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Rare British Guiana 1c Magenta stamp to go on display

Rare British Guiana 1c Magenta stamp to go on display thumbnail

By Hazel Shearing

BBC News

image copyrightReuters

image captionThe British Guiana One-Cent Magenta stamp was produced in 1856

An $8.3m (£6.2m) stamp is returning to the UK for the first time in 143 years, after being sold at auction to a British rare stamp dealer.

The British Guiana 1c Magenta was bought by rare stamp dealer Stanley Gibbons last month.

The dealer said that, gram for gram, the stamp is thought to be the most valuable man-made item in the world.

It is the only survivor of a small batch printed on the former British colony British Guiana, now Guyana.

The stamp, printed on magenta paper and measuring 29 x 26mm, bears a three-masted ship and the colony’s motto, “We give and expect in return”.

It went into circulation in 1856, when a shipment of stamps was delayed from London and the colony’s postmaster asked printers to make three types of temporary stamp until the shipment arrived.

Once it arrived, the postmaster ordered them to be taken out of circulation – but one of the one cent stamps survived.

It was discovered around 20 years later and returned to Britain for a short time, but was then sent to a collection abroad.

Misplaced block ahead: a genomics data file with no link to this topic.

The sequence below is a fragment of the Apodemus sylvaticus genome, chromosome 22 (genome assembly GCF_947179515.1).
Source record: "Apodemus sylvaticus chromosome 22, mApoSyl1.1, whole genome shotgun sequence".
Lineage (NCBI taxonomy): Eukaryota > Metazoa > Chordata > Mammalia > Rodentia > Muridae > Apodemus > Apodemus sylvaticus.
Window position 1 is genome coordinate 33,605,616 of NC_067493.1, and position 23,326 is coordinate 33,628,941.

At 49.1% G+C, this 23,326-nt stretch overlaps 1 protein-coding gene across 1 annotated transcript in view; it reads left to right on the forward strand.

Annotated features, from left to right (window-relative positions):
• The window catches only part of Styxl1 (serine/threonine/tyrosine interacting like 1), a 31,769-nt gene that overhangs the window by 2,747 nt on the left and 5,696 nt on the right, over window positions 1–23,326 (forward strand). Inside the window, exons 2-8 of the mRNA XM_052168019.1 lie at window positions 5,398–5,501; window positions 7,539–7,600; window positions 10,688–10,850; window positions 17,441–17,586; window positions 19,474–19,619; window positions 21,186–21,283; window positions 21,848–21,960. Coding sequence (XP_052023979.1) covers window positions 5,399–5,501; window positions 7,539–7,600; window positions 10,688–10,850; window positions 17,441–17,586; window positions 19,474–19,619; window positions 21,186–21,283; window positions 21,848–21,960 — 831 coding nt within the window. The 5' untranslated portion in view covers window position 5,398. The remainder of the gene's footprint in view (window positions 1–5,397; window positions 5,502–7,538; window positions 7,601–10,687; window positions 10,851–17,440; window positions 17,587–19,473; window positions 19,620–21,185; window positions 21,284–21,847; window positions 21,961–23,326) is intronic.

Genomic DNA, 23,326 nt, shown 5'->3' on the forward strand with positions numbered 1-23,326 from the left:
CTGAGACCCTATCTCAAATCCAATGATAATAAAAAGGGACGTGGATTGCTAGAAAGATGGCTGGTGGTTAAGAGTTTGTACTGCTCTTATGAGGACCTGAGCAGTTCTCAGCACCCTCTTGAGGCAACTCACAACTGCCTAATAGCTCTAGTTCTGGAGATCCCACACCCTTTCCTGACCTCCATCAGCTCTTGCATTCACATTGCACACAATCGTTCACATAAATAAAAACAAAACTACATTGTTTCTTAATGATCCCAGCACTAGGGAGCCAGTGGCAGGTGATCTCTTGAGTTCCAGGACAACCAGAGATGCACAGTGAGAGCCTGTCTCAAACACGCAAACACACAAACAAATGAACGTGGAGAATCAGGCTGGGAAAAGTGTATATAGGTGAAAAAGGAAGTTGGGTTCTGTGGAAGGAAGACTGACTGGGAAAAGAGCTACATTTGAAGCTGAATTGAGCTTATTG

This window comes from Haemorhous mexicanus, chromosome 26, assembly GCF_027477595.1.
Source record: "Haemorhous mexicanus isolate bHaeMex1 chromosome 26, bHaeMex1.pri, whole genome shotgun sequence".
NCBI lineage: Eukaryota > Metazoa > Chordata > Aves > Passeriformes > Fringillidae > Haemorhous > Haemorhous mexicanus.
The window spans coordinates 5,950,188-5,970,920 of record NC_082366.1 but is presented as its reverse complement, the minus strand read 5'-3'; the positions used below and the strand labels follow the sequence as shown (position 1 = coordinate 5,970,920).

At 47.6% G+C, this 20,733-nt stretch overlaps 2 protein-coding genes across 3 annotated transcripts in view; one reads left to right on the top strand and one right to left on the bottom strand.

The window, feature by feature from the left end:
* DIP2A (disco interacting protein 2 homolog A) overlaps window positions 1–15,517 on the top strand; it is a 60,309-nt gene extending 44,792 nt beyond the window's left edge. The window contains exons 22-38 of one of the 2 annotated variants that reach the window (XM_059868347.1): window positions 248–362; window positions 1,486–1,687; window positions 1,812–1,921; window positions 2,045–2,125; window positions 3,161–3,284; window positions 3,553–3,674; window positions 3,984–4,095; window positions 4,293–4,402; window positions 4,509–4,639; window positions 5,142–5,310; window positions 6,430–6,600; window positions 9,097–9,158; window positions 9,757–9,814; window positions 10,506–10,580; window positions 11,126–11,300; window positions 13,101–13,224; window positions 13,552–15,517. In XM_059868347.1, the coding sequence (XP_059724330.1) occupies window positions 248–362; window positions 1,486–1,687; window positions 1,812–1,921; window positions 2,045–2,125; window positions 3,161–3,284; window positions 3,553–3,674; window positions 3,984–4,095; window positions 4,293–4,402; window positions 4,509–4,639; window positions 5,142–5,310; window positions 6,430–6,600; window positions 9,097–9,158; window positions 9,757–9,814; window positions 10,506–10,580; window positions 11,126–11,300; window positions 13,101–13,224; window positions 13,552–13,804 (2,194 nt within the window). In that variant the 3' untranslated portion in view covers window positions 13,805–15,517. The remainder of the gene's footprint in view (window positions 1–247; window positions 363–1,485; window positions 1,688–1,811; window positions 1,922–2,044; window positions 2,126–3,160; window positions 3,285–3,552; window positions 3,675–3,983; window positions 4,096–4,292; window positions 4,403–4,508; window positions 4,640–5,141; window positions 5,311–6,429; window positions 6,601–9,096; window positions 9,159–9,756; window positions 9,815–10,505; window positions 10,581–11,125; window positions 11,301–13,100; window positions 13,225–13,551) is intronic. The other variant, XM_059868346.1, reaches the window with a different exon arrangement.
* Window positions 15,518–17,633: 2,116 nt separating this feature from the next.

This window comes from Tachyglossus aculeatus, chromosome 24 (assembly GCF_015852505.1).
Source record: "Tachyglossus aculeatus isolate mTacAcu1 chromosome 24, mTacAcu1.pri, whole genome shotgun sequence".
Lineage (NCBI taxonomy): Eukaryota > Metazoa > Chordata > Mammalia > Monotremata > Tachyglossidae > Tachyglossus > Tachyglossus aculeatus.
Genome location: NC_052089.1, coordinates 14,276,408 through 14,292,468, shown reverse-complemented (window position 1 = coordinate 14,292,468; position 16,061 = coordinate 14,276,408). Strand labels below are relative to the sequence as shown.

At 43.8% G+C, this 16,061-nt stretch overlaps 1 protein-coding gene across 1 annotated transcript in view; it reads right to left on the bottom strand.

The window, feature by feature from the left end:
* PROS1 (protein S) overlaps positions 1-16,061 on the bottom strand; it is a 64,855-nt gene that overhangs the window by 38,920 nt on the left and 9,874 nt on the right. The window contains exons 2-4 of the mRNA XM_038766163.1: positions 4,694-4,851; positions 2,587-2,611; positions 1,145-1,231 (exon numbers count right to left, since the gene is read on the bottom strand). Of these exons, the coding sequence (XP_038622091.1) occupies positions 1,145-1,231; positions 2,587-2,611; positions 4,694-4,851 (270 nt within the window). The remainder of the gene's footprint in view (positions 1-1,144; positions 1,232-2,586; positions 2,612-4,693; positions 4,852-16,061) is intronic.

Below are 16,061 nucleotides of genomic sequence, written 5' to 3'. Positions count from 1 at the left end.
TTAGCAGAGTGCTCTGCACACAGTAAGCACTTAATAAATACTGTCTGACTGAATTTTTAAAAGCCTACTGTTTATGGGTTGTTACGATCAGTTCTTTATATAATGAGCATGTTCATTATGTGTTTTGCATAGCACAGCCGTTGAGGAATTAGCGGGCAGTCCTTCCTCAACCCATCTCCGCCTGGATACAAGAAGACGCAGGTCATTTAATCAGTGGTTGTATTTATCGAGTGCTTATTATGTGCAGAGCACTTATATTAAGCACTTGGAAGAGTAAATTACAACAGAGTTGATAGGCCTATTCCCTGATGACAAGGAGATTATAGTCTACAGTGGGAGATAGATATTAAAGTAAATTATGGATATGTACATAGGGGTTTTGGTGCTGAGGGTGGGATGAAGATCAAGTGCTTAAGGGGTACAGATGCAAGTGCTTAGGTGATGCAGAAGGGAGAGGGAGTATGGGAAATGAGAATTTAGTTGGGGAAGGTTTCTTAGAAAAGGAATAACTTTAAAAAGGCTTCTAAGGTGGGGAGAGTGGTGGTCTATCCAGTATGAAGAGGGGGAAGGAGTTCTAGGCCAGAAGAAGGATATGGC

On arriving at Heathrow Airport, it will be met by an armoured truck and will go on display at Stanley Gibbons’ shop in London in a specially commissioned, zero-oxygen frame.

Graham Shircore, chief executive of Stanley Gibbons, called it “the Holy Grail of philately”.

“It’s truly one of a kind, and we’re delighted to be welcoming it back on to British soil where we hope it will remain,” he said.

The dealer intends to make the stamp available to collectors through a shared-ownership scheme.

“This isn’t just for wealthy collectors. We are developing a pricing model that will allow anyone to join the club,” he added.

The stamp has been on display at the Smithsonian National Stamp Museum in Washington DC, on loan from its former owner, the US shoe designer Stuart Weitzman.

It has marks from all of its previous owners, including the government of France and John du Pont, who was convicted in 1997 of murdering Olympic Gold Medallist David Schultz and died in prison in 2010.

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